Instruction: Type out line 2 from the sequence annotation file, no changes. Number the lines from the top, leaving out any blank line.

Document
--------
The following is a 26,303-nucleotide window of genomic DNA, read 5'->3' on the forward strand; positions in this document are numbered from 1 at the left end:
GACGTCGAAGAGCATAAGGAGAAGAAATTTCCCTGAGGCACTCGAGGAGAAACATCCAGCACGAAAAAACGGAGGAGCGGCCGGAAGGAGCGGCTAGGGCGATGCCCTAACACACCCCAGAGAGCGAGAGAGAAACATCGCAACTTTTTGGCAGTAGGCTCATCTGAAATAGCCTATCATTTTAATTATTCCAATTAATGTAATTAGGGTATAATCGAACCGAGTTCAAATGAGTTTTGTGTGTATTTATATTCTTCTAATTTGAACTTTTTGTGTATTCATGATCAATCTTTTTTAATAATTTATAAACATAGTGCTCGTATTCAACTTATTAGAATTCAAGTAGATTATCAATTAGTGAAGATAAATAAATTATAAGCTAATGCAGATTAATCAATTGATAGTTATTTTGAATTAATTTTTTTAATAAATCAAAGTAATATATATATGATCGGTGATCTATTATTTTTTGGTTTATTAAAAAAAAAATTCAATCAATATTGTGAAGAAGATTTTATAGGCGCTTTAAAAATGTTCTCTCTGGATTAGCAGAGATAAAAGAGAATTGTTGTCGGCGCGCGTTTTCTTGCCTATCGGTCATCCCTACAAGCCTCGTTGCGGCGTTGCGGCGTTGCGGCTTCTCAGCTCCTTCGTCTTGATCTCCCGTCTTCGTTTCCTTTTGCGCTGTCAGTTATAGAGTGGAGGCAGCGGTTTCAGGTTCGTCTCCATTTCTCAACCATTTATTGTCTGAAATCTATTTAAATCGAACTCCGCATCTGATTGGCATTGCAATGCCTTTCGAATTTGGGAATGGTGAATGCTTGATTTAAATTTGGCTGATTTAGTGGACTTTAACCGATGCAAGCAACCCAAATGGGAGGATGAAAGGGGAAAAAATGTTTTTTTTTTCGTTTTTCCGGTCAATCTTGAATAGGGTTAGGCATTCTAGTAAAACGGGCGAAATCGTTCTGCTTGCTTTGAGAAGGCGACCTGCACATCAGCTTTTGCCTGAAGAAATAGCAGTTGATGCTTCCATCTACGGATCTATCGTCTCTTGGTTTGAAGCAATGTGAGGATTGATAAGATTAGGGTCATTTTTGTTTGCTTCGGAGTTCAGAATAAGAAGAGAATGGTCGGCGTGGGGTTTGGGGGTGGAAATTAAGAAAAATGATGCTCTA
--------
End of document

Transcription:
GACGTCGAAGAGCATAAGGAGAAGAAATTTCCCTGAGGCACTCGAGGAGAAACATCCAGCACGAAAAAACGGAGGAGCGGCCGGAAGGAGCGGCTAGGGCGATGCCCTAACACACCCCAGAGAGCGAGAGAGAAACATCGCAACTTTTTGGCAGTAGGCTCATCTGAAATAGCCTATCATTTTAATTATTCCAATTAATGTAATTAGGGTATAATCGAACCGAGTTCAAATGAGTTTTGTGTGTATTTATATTCTTCTAATTTGAACTTTTTGTGTATTCATGATCAATCTTTTTTAATAATTTATAAACATAGTGCTCGTATTCAACTTATTAGAATTCAAGTAGATTATCAATTAGTGAAGATAAATAAATTATAAGCTAATGCAGATTAATCAATTGATAGTTATTTTGAATTAATTTTTTTAATAAATCAAAGTAATATATATATGATCGGTGATCTATTATTTTTTGGTTTATTAAAAAAAAAATTCAATCAATATTGTGAAGAAGATTTTATAGGCGCTTTAAAAATGTTCTCTCTGGATTAGCAGAGATAAAAGAGAATTGTTGTCGGCGCGCGTTTTCTTGCCTATCGGTCATCCCTACAAGCCTCGTTGCGGCGTTGCGGCGTTGCGGCTTCTCAGCTCCTTCGTCTTGATCTCCCGTCTTCGTTTCCTTTTGCGCTGTCAGTTATAGAGTGGAGGCAGCGGTTTCAGGTTCGTCTCCATTTCTCAACCATTTATTGTCTGAAATCTATTTAAATCGAACTCCGCATCTGATTGGCATTGCAATGCCTTTCGAATTTGGGAATGGTGAATGCTTGATTTAAATTTGGCTGATTTAGTGGACTTTAACCGATGCAAGCAACCCAAATGGGAGGATGAAAGGGGAAAAAATGTTTTTTTTTTCGTTTTTCCGGTCAATCTTGAATAGGGTTAGGCATTCTAGTAAAACGGGCGAAATCGTTCTGCTTGCTTTGAGAAGGCGACCTGCACATCAGCTTTTGCCTGAAGAAATAGCAGTTGATGCTTCCATCTACGGATCTATCGTCTCTTGGTTTGAAGCAATGTGAGGATTGATAAGATTAGGGTCATTTTTGTTTGCTTCGGAGTTCAGAATAAGAAGAGAATGGTCGGCGTGGGGTTTGGGGGTGGAAATTAAGAAAAATGATGCTCTA